With the suspended 2011 AGM unable to elect a committee, the IRB, no less, stepped in. It straight away suspended SLRFU’s membership and asked the local body to resolve its internal conflicts if the suspension is to be rescinded. That it meant business, the world body set a deadline for the 2011 elections and warned the consequence of failure to do so would be SLRFU’s expulsion from the IRB. The Sport Ministry, keen to give Roshan Goonetilleke another term as president, initiated a power-sharing deal between the incumbent regime and its challengers – so ending the impasse.
The power-sharing deal, apart from preventing the SLRFU from being ostracized internationally, one hoped would end the divisiveness that had long dogged the game, with squabbling officials deciding to work in a spirit of unity for the game’s advancement. Not by a long shot. One of the conditions of the power-sharing deal was to have Dilroy Fernando, one-time CEO, back in his old job, a demand made by the challengers’ camp. But the Goonetilleke group resisted Fernando’s appointment, thereby retaining the balance of power in their favour.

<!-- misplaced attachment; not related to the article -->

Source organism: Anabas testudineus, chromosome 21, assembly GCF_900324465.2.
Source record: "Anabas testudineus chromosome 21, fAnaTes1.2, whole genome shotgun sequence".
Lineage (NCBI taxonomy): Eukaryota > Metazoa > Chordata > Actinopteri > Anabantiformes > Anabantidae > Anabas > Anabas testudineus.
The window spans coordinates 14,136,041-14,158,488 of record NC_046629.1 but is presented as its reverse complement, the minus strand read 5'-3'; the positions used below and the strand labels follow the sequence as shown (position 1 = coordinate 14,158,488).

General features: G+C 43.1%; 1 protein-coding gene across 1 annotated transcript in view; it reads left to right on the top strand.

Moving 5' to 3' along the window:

The upshot: the incumbent group might’ve “shared” power with the challengers, but there was no stopping the former doing what they want – or, more precisely, to bend the rules to accommodate favours of teams with political clout, like the Navy and the Air Force. Complaints and protests by clubs against the two service teams’ unlawful acquisition of players from other clubs were ignored by the SLRFU, as was the call for an inquiry into the notorious case in which an Air Force player fired a T-56 in the Nittawela playing field during a league match. The Union deflected an inquiry, saying it was a matter for the Police to handle. Then there was also the complaint over the abduction of an ex-Navy player who had joined Kandy SC being swept under the carpet.